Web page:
This week at SCOTUS: I’m not aware of any military justice developments at the Supreme Court, where I’m tracking one case:

This week at CAAF: The next scheduled oral argument date at CAAF is May 7, 2019, however CAAF’s website should no scheduled oral arguments.

This week at the ACCA: The Army CCA will hear oral argument in one case this week, on Tuesday April 30, 2019, at 10 a.m.:

United States v. Clark, No. 20170023

I. Whether the miltary judge erred by finding statements from two CID agents made during appellant’s videotaped interrogation were not “statements” for R.C.M. 914 purposes?

II. If the military judge erred, do the good faith loss or harmless error doctrines otherwise apply when the military judge made a previous ruling that “no evidence of bad faith on the part of any Government actor” existed in the government’s loss of one of the five discs from appellant’s videotaped interrogation?

III. If error exists and the good faith loss or harmless error doctrines do not apply: (1) what evidence and testimony should have been excluded; and (2) what is the proper test, if any, for this court to apply prejudice?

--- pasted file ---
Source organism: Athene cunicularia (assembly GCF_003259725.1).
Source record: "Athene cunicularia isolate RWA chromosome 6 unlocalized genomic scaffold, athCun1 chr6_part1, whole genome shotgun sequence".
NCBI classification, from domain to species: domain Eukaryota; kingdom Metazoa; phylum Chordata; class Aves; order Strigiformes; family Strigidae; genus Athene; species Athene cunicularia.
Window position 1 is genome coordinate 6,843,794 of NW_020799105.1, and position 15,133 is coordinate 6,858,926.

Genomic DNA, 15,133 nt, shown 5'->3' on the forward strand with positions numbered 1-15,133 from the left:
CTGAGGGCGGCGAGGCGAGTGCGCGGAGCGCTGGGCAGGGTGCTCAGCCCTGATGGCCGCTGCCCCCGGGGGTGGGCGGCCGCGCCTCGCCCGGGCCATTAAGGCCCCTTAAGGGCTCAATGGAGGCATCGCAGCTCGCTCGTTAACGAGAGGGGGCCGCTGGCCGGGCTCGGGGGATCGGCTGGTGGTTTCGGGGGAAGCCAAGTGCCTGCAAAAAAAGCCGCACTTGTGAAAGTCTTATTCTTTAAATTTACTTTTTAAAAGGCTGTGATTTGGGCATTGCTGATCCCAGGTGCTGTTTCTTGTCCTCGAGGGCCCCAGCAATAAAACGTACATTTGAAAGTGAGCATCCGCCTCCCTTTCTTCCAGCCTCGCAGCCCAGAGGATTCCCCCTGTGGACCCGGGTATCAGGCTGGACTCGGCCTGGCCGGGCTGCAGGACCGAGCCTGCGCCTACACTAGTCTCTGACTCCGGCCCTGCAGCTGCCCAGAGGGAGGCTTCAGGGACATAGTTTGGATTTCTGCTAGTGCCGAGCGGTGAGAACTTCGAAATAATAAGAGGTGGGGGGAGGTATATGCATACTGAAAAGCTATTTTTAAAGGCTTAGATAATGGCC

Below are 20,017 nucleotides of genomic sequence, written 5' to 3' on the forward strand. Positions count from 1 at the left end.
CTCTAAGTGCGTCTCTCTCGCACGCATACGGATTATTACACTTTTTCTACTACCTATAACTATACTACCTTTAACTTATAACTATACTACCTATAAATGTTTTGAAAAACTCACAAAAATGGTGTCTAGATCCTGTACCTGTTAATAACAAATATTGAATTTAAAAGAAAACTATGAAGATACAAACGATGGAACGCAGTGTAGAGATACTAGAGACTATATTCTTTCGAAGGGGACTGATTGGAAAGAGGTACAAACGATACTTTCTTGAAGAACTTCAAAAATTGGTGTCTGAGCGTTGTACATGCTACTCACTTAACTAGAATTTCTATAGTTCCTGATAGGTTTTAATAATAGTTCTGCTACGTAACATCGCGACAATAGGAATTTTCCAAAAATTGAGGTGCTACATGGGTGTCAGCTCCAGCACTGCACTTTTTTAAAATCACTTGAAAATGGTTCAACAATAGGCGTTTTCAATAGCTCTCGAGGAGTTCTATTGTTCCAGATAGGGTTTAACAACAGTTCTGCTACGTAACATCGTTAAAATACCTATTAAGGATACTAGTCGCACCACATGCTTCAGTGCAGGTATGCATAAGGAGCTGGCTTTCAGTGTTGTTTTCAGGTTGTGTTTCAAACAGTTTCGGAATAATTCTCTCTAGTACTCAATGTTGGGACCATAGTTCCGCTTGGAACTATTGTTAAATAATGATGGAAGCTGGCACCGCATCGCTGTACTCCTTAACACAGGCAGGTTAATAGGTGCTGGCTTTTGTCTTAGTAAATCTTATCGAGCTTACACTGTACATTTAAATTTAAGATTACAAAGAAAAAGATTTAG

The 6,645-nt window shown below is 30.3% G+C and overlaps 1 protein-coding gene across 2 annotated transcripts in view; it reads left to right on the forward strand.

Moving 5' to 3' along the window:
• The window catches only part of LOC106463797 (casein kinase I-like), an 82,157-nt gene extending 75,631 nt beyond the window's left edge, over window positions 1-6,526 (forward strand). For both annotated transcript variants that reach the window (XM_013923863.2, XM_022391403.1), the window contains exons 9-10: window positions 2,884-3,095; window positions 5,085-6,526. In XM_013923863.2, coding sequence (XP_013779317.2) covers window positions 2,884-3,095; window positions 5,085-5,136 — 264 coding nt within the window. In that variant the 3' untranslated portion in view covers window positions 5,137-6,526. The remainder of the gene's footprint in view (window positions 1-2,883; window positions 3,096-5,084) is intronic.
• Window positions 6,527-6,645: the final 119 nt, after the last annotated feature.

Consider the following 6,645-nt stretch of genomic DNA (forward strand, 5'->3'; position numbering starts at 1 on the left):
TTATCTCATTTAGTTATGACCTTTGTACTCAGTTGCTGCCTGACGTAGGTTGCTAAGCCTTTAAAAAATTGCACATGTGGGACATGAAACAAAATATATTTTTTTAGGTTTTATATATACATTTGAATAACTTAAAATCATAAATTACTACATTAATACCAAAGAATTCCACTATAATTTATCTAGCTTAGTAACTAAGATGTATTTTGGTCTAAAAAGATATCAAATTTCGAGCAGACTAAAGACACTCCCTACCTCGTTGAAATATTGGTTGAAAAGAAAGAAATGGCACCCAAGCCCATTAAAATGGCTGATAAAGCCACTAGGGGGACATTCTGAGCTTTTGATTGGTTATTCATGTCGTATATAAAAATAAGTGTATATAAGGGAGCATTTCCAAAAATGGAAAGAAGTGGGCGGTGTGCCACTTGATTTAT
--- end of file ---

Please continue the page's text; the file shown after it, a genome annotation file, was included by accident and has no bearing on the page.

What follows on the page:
This week at the AFCCA: The Air Force CCA’s website shows no scheduled oral arguments.

This week at the CGCCA: The Coast Guard CCA’s website shows no scheduled oral arguments.

This week at the NMCCA: The Navy-Marine Corps CCA will hear oral argument in one case this week, on Wedesnday, May 1, 2019, at 1 p.m.:

United States v. Sager, No. 201400356

Case Summary: A panel of members with enlisted representation sitting as a general court-martial convicted Appellant, contrary to his pleas, of one specification of abusive sexual contactin violation of Article120, UCMJ, 10 U.S.C. §920(2012). The Members sentenced Appellant to twenty-four months of confinement and a bad-conduct discharge. The Convening Authority approved the sentence as adjudged and, except for the punitive discharge, ordered it executed.

Issue: This case is before this Court for further review after our initial decision on direct appeal was vacated by the United States Court of Appeals for the Armed Forces and after this Court granted the government’s request for reconsideration of its opinion on remand. May the Court now consider the government’s argument, raised for the first time, that the members announced a general verdict?

See United States v. Sager, 76 M.J. 158 (C.A.A.F. Mar. 21, 2017) (CAAFlog case page).

8 Responses to “This Week in Military Justice – April 28, 2019”

  1. Anon2 says:

    Hi Zach, how are you able to see what’s going on at ACCA? I haven’t been able to get past the firewalls on their website.  

  2. Bill Cassara says:

    Anon: When you click on the site, you will get a message that says to “Go Back” but gives you the option to “Request a Security Exception” (or something like that.)  Click yes and follow the link. 

  3. Zachary D Spilman says:

    The Army CCA (like many DoD websites) uses a self-signed SSL certificate. Most browsers reject those with a warning that can be bypassed with varying degree of difficulty depending on the browser.